Lead occurs naturally in the environment and has many industrial uses. Everyone is exposed to low levels of lead in small doses. However, ongoing exposure to even small amounts of lead may be harmful to your health.
Lead occurs naturally in the environment and has many industrial uses. Everyone is exposed to low levels of lead through food, drinking water, air, household dust, soil, and some consumer products. However, ongoing exposure to even small amounts of lead may be harmful to your health.
Affects of Lead
Recent scientific studies on lead show that adverse health effects are occurring at lower levels of exposure to lead than previously thought. At low levels of exposure to lead, the main health effect observed the nervous system; specifically, exposure to lead may have subtle effects on the intellectual development of infants and children. Infants and toddlers are particularly vulnerable to the harmful effects of lead because they are undergoing a period of rapid development; furthermore, their growing bodies absorb lead more easily and excrete lead less efficiently than adults. In addition, infants and young children are more likely to ingest lead because of their natural habit of putting objects into their mouths.
Health effects associated with exposure to high levels of lead include vomiting, diarrhea, convulsions, coma or even death. However, such severe cases of lead poisoning are rare in Canada.
Sources of Exposure to Lead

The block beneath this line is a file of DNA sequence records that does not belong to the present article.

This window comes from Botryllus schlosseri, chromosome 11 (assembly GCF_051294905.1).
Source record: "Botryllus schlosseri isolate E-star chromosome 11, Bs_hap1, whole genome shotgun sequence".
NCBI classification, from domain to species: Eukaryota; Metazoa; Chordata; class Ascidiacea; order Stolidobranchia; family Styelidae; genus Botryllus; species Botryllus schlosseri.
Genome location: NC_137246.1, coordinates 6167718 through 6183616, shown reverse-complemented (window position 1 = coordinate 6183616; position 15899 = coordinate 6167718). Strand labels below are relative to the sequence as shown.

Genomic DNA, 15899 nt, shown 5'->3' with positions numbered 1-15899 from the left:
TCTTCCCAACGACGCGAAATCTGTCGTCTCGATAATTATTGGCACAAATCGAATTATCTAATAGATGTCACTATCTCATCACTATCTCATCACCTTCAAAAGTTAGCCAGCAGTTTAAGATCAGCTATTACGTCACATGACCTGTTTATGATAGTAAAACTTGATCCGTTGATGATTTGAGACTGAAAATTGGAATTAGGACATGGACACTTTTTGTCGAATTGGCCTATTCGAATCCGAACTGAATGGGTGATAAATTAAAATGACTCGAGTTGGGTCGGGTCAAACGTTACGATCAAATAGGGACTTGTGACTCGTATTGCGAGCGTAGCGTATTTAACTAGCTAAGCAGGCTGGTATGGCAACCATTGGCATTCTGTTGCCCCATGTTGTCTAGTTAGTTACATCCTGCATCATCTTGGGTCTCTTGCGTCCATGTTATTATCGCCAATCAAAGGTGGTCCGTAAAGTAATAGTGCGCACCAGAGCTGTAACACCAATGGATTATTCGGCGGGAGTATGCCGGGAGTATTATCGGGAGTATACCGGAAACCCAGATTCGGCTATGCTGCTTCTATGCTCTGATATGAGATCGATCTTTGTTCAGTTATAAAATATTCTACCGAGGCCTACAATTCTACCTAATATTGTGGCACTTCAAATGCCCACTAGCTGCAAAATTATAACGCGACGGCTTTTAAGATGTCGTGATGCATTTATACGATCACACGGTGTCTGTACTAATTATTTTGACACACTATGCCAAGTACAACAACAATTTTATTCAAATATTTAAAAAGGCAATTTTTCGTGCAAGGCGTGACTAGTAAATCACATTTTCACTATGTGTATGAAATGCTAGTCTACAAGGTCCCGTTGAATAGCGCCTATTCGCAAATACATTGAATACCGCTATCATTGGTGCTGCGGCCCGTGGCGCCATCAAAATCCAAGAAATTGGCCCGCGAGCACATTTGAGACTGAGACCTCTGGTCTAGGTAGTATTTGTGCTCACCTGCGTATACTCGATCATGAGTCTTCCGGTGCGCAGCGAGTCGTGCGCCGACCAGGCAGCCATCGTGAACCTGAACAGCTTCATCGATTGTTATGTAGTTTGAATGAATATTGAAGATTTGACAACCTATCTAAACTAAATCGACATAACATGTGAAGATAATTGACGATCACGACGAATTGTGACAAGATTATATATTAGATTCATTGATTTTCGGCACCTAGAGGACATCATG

Before leaded gasoline was phased out in Canada, lead in the air was the predominant source of exposure for Canadians. Today, the primary source of exposure to lead for Canadians is from food and drinking water although several factors, such as whether your home has lead, copper or plastic service lines, can affect your exposure level. For infants and toddlers, ingestion of soil and dust containing lead, along with food and drinking water, are the greatest sources of exposure to lead in the environment.
Old Pipes and your Drinking Water
Lead can enter the water supply from old lead service connections (pipes) or lead solder in the plumbing in your home. Homes built before 1950 often have lead service connections since lead was commonly used to supply water to Canadian homes before then. Lead solder was used for plumbing until 1990 when the National Plumbing Code of Canada no longer allowed the use of lead solder in new drinking water plumbing or in repairs to existing drinking water systems. The amount of lead leached into drinking water will increase as water sits in pipes or if the water is very soft or very acidic. Many municipalities have instituted programs to replace lead service lines.
Performance Water Systems offers the customizable Kinetico K5 Reverse Osmosis Drinking Water Station, including a Volatile Organic Compound (VOC) filtration option to remove lead.
The K5 removes more contaminants than any other NSF certified drinking water system and produces over 150 litres (40 gallons) a day without electricity or pumps.
Call or email Performance Water Systems today and make an appointment to speak to a Water Treatment Specialist about treating your water supply.